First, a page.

BEIRUT (Reuters) - The spread of coronavirus to Syria brings the prospect of a deadly outbreak to a population devastated by nine years of war, with ravaged hospitals and tightly-packed camps likely to accelerate infection, doctors and aid workers said on Monday.
The Syrian government announced on Sunday its first case after unconfirmed reports suggested the virus had been detected but covered up, a charge officials denied while rolling out tight measures as the disease swarmed neighboring countries.
In the rebel-held northwest, no cases have been confirmed, but patients have been showing possible symptoms for weeks and 300 test kits should arrive in the next two days, the World Health Organization and a medics group said.
“Health infrastructure and basic services have all been decimated over much of the country ... and Syrians are very likely to be some of the most vulnerable to the spread of the virus globally,” said Rachel Sider, policy and advocacy adviser for the Norwegian Refugee Council.
“What’s very clear is they’re nowhere near ready for an outbreak,” said Sider.
In Damascus on Monday, crowds of pedestrians, many in masks, still filled some streets, despite curbs like shutting schools and businesses, banning public transport and suspending flights.
The army command declared on Saturday it had prepped military hospitals and gave orders to minimize gatherings.
Samer Khodr, head of Damascus hospital, said all private and public hospitals across the country were ready under a national plan to tackle the virus.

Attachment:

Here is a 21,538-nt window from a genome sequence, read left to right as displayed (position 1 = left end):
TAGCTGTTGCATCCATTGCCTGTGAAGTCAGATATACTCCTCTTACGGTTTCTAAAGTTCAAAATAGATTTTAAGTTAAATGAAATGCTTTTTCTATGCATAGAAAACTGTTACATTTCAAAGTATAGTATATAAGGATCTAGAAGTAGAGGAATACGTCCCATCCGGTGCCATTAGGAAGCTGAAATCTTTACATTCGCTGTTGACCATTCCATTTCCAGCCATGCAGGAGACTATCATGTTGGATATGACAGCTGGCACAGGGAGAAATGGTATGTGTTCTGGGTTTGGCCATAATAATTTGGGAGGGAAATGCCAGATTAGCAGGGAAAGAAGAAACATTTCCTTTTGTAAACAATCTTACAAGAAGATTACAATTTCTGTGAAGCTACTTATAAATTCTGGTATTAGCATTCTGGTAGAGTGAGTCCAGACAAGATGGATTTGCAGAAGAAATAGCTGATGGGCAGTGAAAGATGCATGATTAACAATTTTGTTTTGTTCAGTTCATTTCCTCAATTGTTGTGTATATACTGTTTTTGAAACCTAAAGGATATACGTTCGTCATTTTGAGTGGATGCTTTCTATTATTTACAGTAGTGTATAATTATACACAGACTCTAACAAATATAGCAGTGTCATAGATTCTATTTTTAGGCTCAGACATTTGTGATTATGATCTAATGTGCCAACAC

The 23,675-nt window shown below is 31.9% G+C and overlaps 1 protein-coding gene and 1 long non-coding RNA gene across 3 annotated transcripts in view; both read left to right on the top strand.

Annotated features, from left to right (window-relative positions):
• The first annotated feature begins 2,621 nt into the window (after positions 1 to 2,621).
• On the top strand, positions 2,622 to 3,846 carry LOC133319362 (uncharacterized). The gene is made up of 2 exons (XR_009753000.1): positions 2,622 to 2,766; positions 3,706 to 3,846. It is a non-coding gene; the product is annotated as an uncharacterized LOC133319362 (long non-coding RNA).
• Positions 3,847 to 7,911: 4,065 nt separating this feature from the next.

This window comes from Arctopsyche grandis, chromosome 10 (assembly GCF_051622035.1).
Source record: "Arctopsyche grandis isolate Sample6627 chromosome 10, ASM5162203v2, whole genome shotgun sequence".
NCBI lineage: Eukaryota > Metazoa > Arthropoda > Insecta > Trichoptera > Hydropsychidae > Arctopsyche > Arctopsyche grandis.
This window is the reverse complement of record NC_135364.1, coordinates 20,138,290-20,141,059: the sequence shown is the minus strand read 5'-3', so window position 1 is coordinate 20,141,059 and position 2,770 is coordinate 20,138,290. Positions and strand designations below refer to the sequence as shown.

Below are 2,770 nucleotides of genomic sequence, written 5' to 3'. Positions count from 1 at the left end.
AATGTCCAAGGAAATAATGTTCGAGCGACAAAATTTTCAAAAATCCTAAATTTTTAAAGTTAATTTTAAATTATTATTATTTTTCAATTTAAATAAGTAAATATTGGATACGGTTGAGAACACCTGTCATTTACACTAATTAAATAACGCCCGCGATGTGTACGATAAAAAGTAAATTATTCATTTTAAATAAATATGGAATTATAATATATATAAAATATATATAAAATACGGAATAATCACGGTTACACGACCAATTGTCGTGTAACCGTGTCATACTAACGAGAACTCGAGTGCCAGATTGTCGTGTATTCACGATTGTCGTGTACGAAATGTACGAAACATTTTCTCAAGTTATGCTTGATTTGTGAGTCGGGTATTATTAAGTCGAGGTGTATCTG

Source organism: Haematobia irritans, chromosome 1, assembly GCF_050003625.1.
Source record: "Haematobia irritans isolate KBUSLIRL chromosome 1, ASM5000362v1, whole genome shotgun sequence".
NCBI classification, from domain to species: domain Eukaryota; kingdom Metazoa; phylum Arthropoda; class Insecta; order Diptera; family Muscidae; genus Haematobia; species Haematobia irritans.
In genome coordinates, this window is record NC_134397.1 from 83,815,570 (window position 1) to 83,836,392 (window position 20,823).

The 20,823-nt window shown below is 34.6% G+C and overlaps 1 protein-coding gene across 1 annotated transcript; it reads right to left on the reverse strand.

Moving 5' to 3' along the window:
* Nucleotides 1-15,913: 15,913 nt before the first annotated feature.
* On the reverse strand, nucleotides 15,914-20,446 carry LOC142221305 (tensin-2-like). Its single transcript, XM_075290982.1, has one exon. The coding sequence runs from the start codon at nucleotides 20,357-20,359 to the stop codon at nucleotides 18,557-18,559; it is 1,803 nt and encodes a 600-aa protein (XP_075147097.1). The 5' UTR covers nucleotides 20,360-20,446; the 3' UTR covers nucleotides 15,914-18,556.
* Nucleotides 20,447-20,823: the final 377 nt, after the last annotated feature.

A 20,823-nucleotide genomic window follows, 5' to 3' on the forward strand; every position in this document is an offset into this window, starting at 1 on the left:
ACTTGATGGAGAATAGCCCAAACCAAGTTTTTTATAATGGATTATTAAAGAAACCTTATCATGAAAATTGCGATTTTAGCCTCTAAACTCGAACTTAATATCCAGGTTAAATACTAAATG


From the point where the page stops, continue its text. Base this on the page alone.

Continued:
Residents say prices of disinfectants and masks have skyrocketed in the capital, where panic buying has also gripped shoppers in recent days.
The head of a local Damascus-based NGO said there was limited capacity to determine cases, with only one main lab testing for the virus so far. Some cases were being treated in military hospitals, the person added, asking to remain anonymous.
Despite just a single case declared, one diplomat said the virus was likely more widespread than known, owing to low testing capacity and lack of transparency.
The Syrian Observatory, a Britain-based war monitor, said doctors had received threats from the government not to disclose cases. “Doctors have been instructed to refer to cases that are suspected to be corona infections as severe pneumonia,” said its director Rami Abdulrahman.
A U.N. source said three Syrians who tested positive at the weekend in Beirut, which is trying to contain a coronavirus outbreak, had recently arrived from Syria.
The government has denied covering up any cases, though close ties with its top regional ally Iran, the worst hit country in the Middle East, had increased the likelihood of the virus gaining a foothold.
Militias backed by Iran, which operates military and civilian flights to Syria, fight alongside Syrian army soldiers. Thousands of Shi’ite pilgrims from Iran and other countries also usually visit Damascus.
In parts of Syria outside state rule, Kurdish-led forces in the northeast and Turkey-backed opposition groups in the northwest have also closed crossings.
Displaced Syrians in the northwest live in overcrowded makeshift camps, leaving medics worried that an outbreak would be particularly lethal.
A Russian-backed Syrian government offensive there has uprooted nearly 1 million people in recent months and left its infrastructure in tatters.
Ahmad al-Dbis of the U.S.-based medical charity UOSSM, which operates in opposition territory, said fighting in the past year had destroyed much of the region’s medical facilities and left a stock of only 175 ventilators.
“Countries like Italy, France, Spain and others couldn’t escape from the coronavirus crisis so what will it be like for northwest Syria?” said Dbis.
The arrival of test kits this week, though limited, will allow doctors to finally begin checking for the virus. A handful tests were shipped to Turkey so far but no cases have come back positive.
“There are many cases coming to facilities and hospitals with the symptoms but we don’t have the capacity to make the diagnosis,” said Bashir Taj Aldin, a doctor with the Syrian American Medical Society which operates in Idlib.
Reporting by Eric Knecht in Beirut, Suleiman al-Khalidi in Amman and Dominic Evans in Istanbul; Editing by Mark Potter